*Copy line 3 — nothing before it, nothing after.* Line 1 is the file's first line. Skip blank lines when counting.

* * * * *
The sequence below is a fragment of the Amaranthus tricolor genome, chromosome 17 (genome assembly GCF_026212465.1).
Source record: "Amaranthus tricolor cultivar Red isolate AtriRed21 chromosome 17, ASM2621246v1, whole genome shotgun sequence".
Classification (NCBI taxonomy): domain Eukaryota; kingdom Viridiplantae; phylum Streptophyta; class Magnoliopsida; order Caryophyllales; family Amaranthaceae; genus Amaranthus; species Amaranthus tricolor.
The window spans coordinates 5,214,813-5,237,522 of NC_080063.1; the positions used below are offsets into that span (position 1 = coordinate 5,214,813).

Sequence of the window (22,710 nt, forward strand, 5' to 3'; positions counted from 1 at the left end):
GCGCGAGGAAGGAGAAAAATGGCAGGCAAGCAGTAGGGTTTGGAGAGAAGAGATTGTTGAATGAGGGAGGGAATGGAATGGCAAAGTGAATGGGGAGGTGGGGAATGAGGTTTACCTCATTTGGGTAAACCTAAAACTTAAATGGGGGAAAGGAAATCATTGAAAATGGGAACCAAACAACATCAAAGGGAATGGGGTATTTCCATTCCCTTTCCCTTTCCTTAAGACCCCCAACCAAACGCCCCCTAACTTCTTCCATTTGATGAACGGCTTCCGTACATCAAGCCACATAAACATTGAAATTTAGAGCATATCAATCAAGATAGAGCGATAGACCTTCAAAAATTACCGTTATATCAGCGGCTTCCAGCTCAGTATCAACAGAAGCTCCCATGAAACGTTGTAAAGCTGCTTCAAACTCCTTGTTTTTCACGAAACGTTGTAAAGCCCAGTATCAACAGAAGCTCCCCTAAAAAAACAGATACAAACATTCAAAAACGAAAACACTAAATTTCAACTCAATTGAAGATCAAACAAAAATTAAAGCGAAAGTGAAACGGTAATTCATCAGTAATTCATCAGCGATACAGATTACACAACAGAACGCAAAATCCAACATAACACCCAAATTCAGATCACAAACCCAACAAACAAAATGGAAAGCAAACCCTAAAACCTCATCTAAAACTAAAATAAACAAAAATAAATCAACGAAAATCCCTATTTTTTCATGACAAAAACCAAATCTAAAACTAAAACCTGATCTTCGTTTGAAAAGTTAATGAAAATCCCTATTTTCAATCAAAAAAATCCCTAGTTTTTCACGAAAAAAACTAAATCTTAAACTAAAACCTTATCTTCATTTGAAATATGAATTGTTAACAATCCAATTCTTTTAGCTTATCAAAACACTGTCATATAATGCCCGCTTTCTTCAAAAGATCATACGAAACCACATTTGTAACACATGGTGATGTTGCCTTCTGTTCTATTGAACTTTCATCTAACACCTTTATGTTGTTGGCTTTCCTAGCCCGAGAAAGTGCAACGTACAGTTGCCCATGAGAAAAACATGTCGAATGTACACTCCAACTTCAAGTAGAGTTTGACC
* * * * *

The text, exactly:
Classification (NCBI taxonomy): domain Eukaryota; kingdom Viridiplantae; phylum Streptophyta; class Magnoliopsida; order Caryophyllales; family Amaranthaceae; genus Amaranthus; species Amaranthus tricolor.